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Robert Sykora

Sometimes, the things you imagine come true.

Celebrating Pride at the Embassy.
Celebrating Pride at the Embassy.

Imagine an ideal LGBT Peace Corps story. It might sound something like this: 

An LGBT Volunteer nervously arrives in her newly assigned village. She’s aware that (like all Volunteers at first) she’s an alien, an outsider. She knows she’s being scrutinized in every exchange at work, at the local market, at home. Will people like her? Will people respect her? Should she be out or closeted? What if she pretends to be straight and has to face the awkwardness of people trying to set her up with opposite-sex partners? What if she’s open and people are hostile to her? She worries that, at the very least, her effectiveness in the community will be diminished if someone has issues with her queerness.

This Volunteer’s new work and personal relationships begin to regularize. She is relieved and delighted as she makes one new friend and ally after another, each just as supportive and enthusiastic as the one before. People she talks to about her sexuality accept her with a shrug, or with friendly curiosity. One day, she feels herself relax. “My community likes me for who I am,” she thinks. “My sexuality is not going to be an issue here.” She’s then able to invest all of her psychic bandwidth to meet the needs of the people she serves, rather than fearing rejection and fretting about secrets.

Saying goodbye to students isn't easy
Saying goodbye to students isn't always easy.

This ideal story is close to my own. My husband Paul and I just returned from two years’ service together. Our experience was tremendous, but I must admit that the scales were tipped in our favor.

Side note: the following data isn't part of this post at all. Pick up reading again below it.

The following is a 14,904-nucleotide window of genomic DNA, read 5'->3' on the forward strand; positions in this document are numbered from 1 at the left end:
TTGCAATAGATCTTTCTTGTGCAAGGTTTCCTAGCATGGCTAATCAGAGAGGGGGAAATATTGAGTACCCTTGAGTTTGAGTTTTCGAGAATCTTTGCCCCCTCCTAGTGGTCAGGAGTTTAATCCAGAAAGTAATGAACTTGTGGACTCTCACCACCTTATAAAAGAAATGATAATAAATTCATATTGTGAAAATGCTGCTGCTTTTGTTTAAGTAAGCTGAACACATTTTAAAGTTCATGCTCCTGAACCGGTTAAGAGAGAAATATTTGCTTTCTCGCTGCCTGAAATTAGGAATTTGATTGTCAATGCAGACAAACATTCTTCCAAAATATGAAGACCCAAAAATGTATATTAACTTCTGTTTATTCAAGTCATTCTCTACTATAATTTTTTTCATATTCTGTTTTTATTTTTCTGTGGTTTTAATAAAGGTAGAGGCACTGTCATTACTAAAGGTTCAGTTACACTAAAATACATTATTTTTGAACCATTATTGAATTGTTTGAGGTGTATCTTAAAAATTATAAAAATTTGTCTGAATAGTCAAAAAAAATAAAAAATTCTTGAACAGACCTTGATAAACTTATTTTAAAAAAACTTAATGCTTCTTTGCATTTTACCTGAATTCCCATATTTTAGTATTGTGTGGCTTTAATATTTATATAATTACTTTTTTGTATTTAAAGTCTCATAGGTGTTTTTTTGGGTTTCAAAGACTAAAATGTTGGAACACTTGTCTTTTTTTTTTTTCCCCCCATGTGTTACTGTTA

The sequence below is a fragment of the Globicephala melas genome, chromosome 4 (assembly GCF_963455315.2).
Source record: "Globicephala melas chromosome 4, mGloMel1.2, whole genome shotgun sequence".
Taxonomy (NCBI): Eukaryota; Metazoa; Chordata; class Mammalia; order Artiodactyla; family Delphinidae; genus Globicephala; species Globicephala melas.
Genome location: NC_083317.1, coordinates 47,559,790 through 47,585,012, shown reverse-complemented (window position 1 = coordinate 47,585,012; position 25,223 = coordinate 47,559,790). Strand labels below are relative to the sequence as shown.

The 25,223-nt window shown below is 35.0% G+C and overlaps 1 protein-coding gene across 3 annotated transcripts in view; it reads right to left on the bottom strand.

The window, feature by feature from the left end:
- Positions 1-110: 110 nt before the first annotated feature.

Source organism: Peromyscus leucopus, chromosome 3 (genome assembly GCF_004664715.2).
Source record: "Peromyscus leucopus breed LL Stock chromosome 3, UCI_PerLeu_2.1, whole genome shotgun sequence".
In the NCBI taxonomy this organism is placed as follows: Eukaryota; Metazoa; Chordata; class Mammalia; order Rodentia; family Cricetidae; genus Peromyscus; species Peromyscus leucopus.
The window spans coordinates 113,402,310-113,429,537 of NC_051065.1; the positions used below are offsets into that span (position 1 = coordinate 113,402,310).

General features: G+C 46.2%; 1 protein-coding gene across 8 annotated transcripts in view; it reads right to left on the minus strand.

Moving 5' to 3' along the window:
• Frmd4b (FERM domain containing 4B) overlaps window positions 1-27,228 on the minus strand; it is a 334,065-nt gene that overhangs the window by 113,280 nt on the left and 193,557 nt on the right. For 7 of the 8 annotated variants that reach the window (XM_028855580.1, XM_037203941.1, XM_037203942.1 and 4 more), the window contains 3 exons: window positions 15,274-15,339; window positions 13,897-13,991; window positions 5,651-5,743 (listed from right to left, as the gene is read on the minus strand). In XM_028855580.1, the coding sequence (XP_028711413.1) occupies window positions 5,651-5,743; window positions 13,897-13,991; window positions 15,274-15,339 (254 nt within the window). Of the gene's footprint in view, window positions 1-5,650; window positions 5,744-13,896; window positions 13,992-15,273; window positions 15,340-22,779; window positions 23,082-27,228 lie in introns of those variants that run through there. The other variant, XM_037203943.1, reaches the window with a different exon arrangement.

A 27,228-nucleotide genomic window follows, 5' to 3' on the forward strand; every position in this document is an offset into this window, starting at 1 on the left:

First, we chose to serve in Thailand, a country that seemed to us quite tolerant of LGBT people. Thailand is overwhelmingly Buddhist, a belief system with few hard mandates other than, simply, be kind. Our friends, our work colleagues and people in the community were so very kind to us from our first day to the last.

LGBT Peace Corps Volunteers in Thailand were invited to Pride celebrations each year. This was a big deal as Pride events are not easily found in the places where many Volunteers work. We felt overwhelming support, love and affirmation from Peace Corps staff and from U.S officials at the local embassy.

Demographics also helped. We served in a culture with a deeply ingrained respect for old people, and we were conveniently old: I was 59 and Paul was 60. We were intensely aware of the privilege we carried with us. It caused us daily to reflect on the extra measure of courage required by Volunteers serving in Thailand who faced challenges because of their age, race or gender identity.

Volunteer in Thailand with students
At a celebration with students

While LGBT Volunteers had to grapple with coming-out issues, Paul and I were hard to miss as being a gay couple. Everybody in our community saw that we shared the cooking, shopping, bicycle-fixing and laundry duties, and everyone visiting our house, which was everyone in the village, saw that we shared one bed. Our arms were around each other a lot, though this gesture has less meaning in a culture where men do not fear physical contact with other men.

Occasionally, we ran into someone who hadn’t heard our story. One day there was a guy in the next village who was hanging out in a store. We introduced ourselves and told him we were teachers. As we bought a couple of beers, he asked us if we had wives. Mai chai, I told him, Kruu Paul bpen sami kawng pom – no, teacher Paul is my husband. The guy figured that my Thai speaking accuracy had failed, not a bad assumption considering my remedial abilities. A game of charades ensued – an awkward situation for everyone involved, but remarkably effective in clarifying the situation. Chai, I responded simply, yes. He nodded, then shrugged.

We didn’t meet any other gay couples in rural Thailand. Transgender people, though, were visible in just about every small village. Thai people generally have an easy place in their minds for transgender people. When someone isn’t interested in a conventional opposite-sex relationship, it’s common for everyone to assume they’re trans. My strong impression was that, before we arrived in our village, there was no model for what a same-sex couple could look like.

Part of our ideal Peace Corps story is feeling that maybe we opened our Thai friends’ minds to what “gay” is. At least, that’s what I imagine.